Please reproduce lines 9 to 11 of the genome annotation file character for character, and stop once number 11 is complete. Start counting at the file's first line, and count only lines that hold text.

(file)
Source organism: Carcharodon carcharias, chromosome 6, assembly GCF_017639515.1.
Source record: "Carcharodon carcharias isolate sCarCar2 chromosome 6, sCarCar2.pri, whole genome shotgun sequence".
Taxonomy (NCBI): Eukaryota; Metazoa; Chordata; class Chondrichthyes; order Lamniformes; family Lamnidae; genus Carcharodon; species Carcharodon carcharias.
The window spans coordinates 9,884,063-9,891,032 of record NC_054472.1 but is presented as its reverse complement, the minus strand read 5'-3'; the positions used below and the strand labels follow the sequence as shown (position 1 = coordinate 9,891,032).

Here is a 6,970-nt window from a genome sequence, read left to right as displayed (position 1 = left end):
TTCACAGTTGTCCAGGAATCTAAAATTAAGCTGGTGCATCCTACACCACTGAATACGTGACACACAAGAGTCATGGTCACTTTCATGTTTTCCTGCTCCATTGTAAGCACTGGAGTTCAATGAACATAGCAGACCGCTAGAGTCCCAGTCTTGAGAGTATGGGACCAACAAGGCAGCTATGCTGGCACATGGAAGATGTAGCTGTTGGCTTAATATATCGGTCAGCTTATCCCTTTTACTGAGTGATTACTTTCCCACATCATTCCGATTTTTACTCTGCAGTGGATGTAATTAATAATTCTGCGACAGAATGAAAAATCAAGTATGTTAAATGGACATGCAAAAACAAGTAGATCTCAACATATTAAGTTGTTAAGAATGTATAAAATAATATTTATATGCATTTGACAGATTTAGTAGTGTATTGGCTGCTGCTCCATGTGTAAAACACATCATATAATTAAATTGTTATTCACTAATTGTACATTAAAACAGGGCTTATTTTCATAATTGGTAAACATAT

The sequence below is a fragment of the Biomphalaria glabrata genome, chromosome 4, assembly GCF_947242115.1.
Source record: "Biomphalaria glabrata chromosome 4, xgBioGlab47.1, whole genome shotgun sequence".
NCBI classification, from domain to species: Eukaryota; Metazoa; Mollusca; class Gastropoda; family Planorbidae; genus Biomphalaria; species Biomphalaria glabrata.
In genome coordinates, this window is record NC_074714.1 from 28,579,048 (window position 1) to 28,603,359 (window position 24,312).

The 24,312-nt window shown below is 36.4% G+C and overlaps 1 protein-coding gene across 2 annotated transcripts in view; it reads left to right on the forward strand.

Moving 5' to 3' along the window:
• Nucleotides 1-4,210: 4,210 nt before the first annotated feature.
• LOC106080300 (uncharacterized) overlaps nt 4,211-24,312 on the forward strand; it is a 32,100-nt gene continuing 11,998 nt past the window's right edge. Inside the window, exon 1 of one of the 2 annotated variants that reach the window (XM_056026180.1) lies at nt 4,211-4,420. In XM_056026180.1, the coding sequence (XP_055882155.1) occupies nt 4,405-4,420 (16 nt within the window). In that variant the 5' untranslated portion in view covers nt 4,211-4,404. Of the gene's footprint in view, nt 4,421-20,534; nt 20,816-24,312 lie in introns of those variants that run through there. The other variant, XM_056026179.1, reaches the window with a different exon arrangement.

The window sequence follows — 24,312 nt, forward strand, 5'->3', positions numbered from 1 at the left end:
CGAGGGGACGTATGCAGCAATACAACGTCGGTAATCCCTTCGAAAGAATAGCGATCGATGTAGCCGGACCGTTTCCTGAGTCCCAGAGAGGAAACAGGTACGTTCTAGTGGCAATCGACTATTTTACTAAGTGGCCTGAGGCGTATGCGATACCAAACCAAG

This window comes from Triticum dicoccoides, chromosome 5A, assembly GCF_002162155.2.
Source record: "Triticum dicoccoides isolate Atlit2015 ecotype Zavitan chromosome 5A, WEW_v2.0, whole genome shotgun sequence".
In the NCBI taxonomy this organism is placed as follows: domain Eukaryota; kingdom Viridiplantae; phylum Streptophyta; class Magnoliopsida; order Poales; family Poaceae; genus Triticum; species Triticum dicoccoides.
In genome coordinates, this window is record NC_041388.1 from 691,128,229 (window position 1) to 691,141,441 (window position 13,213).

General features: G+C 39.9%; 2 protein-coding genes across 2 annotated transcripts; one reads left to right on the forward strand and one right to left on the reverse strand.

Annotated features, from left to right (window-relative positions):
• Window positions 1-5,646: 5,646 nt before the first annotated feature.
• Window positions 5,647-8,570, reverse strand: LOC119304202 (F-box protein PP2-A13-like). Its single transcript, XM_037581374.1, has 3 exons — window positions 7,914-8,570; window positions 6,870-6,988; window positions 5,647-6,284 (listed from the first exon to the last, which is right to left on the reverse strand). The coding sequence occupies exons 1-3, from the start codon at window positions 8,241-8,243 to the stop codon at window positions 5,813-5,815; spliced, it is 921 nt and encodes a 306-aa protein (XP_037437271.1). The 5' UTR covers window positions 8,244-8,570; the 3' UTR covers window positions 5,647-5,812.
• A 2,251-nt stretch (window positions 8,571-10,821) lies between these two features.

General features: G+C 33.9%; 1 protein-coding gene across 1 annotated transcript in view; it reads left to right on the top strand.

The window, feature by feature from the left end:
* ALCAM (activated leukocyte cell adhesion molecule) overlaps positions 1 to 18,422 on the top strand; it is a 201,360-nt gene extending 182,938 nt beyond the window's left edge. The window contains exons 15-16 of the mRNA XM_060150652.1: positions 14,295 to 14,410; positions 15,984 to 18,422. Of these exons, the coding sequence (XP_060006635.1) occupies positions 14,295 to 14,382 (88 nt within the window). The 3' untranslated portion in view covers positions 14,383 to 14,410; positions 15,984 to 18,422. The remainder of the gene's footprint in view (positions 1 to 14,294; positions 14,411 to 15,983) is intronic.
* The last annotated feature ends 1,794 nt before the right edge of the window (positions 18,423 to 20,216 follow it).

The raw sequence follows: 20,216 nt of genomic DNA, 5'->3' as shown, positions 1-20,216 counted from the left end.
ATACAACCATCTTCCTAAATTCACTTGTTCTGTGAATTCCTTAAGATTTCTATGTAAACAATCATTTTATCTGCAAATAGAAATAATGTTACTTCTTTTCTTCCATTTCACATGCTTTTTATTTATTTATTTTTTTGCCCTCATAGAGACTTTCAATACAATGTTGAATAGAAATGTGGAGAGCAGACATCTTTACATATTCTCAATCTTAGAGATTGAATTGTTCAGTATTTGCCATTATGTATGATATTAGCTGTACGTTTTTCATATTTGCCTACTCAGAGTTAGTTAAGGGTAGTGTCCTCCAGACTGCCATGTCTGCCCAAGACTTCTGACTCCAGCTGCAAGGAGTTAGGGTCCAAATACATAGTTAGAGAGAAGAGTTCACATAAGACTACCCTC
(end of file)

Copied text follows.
NCBI classification, from domain to species: Eukaryota; Metazoa; Mollusca; class Gastropoda; family Planorbidae; genus Biomphalaria; species Biomphalaria glabrata.
In genome coordinates, this window is record NC_074714.1 from 28,579,048 (window position 1) to 28,603,359 (window position 24,312).

The 24,312-nt window shown below is 36.4% G+C and overlaps 1 protein-coding gene across 2 annotated transcripts in view; it reads left to right on the forward strand.